June 6, 2022
Hunter vs. landowner: National Ag Law Center webinar focuses on who is responsible for injury or damage occurring on leased land
By Will Clark
U of A System Division of Agriculture
- Webinar will focus on practical issues of drafting land leases
- Hourlong webinar June 15 at noon EDT, 11 a.m. CDT, 10 a.m. MDT, 9 a.m. PDT.
- Register online: https://bit.ly/3PNVKSu.
Related PHOTO: https://bit.ly/3wPIkwC
FAYETTEVILLE, Ark. — A New Hampshire hunter who was seriously injured when a tree stand collapsed in 2009 sued the landowner. The hunter dropped the suit when he learned another party owned the tree stand, but how do you determine who is liable for injuries or other legal issues on leased land?
The National Agricultural Law Center will host a webinar focusing on the legal risks and other practical issues of land leases on June 15 at 11 a.m. CDT.
Rusty Rumley, senior staff attorney at NALC, will be the webinar presenter. Rumley’s areas of expertise focus on land use, including landowner liability, leasing and agritourism.
“It is important for all parties to realize that leases for hunting are different from a typical agricultural lease,” Rumley said. “It is essential to consider issues such as liability and managing shared access to the property.”
Potentially expensive disputes between landowners and lessees illustrate the risks of leasing land without fully considering the terms of the agreement, Rumley said. Other issues for landowners to consider include insurance, the number of people granted access to the property and restrictions on certain hunting or other land-use practices.
“According to the U.S. Fish & Wildlife Service, during COVID there were almost 3 million new hunting licenses, tags, permits, and stamps issued. With the influx of newly licensed hunters, it is essential that both parties know the legal risks of leasing land,” Rumley said.
Harrison Pittman, director of the National Agricultural Law Center, said, “In Arkansas alone, almost 90 percent of land is privately owned. Demand to hunt that privately owned land is high and knowing how leases work will set landowners and hunters up for successful seasons.”
Learn more and register for the webinar here: https://bit.ly/3PNVKSu.
About the National Agricultural Law Center
The National Agricultural Law Center serves as the nation’s leading source of agricultural and food law research and information. The Center works with producers, state and federal policymakers, Congressional staffers, attorneys, land grant universities, and many others to provide objective, nonpartisan agricultural and food law research and information to the nation’s agricultural community.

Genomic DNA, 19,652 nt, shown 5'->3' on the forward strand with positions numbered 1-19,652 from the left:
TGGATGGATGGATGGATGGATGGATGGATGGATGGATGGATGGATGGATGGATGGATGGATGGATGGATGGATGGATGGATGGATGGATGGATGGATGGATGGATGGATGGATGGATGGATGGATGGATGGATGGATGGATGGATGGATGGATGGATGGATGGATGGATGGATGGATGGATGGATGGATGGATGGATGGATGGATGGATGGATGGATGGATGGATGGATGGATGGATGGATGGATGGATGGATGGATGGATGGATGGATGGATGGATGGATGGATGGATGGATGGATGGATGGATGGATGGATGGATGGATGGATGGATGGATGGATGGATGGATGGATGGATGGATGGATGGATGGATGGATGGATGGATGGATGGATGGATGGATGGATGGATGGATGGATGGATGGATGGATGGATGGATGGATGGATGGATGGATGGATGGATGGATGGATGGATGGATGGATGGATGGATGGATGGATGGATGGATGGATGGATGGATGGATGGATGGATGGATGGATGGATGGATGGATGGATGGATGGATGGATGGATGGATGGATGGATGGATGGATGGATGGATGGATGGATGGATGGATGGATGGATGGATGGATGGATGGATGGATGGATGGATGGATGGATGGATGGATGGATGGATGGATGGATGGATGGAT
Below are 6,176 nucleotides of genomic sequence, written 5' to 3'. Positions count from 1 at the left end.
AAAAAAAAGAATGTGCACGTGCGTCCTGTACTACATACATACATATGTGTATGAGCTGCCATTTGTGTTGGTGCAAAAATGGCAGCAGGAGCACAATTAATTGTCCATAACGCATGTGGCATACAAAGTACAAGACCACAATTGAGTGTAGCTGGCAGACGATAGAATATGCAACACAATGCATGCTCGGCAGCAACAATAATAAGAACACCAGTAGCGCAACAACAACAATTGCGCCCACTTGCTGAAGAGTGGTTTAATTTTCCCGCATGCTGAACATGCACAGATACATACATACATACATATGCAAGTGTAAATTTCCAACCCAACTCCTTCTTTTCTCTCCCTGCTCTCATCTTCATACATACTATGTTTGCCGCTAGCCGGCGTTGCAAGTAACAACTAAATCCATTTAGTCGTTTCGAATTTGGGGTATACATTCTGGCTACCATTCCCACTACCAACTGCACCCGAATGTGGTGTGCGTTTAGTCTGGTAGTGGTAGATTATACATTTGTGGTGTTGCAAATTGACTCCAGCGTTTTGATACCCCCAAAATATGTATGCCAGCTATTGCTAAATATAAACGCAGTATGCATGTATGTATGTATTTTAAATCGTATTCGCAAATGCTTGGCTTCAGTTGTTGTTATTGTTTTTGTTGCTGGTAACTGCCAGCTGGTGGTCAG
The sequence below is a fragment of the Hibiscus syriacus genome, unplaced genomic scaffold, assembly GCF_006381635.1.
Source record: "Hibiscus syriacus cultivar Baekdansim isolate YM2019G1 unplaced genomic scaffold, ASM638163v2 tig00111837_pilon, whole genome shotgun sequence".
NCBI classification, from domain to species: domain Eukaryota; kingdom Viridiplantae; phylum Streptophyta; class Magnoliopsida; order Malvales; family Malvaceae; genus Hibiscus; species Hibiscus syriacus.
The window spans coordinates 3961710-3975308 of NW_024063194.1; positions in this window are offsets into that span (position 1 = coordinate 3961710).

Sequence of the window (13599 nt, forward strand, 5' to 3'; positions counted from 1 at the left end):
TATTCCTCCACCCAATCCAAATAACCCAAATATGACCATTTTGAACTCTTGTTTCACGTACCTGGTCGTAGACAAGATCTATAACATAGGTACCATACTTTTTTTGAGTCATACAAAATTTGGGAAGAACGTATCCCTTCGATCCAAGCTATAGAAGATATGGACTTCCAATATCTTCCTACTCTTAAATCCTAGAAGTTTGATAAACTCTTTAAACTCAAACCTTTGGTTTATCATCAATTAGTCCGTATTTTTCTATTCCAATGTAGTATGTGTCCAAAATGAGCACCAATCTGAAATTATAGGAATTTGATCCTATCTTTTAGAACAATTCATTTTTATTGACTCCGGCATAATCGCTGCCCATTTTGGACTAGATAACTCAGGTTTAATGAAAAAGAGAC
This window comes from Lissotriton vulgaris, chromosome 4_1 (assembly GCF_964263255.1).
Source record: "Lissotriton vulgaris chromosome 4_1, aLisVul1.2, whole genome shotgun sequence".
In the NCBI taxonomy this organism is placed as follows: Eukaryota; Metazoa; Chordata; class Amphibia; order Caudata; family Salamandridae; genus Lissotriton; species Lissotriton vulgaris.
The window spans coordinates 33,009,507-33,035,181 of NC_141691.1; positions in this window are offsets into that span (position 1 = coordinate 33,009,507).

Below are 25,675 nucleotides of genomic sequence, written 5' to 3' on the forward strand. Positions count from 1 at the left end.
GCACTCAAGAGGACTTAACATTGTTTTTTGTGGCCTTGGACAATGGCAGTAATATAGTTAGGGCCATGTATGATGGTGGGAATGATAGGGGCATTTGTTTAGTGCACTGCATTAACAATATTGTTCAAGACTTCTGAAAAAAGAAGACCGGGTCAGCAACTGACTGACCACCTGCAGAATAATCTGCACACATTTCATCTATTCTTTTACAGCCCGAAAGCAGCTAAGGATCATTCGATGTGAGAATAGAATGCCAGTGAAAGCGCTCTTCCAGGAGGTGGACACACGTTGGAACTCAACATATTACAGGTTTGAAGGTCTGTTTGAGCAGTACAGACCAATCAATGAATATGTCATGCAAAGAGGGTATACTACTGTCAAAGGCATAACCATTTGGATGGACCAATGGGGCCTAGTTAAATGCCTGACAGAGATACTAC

The Center is a unit of the University of Arkansas System Division of Agriculture and works in close partnership with the USDA Agricultural Research Service, National Agricultural Library.
About the Division of Agriculture
The University of Arkansas System Division of Agriculture’s mission is to strengthen agriculture, communities, and families by connecting trusted research to the adoption of best practices. Through the Agricultural Experiment Station and the Cooperative Extension Service, the Division of Agriculture conducts research and extension work within the nation’s historic land grant education system.
The Division of Agriculture is one of 20 entities within the University of Arkansas System. It has offices in all 75 counties in Arkansas and faculty on five system campuses.
The University of Arkansas System Division of Agriculture is an equal opportunity/equal access/affirmative action institution. If you require a reasonable accommodation to participate or need materials in another format, please contact 479-575-4607 as soon as possible. Dial 711 for Arkansas Relay.
Media Contact: Rusty Rumley, email@example.com, (479) 575, 7646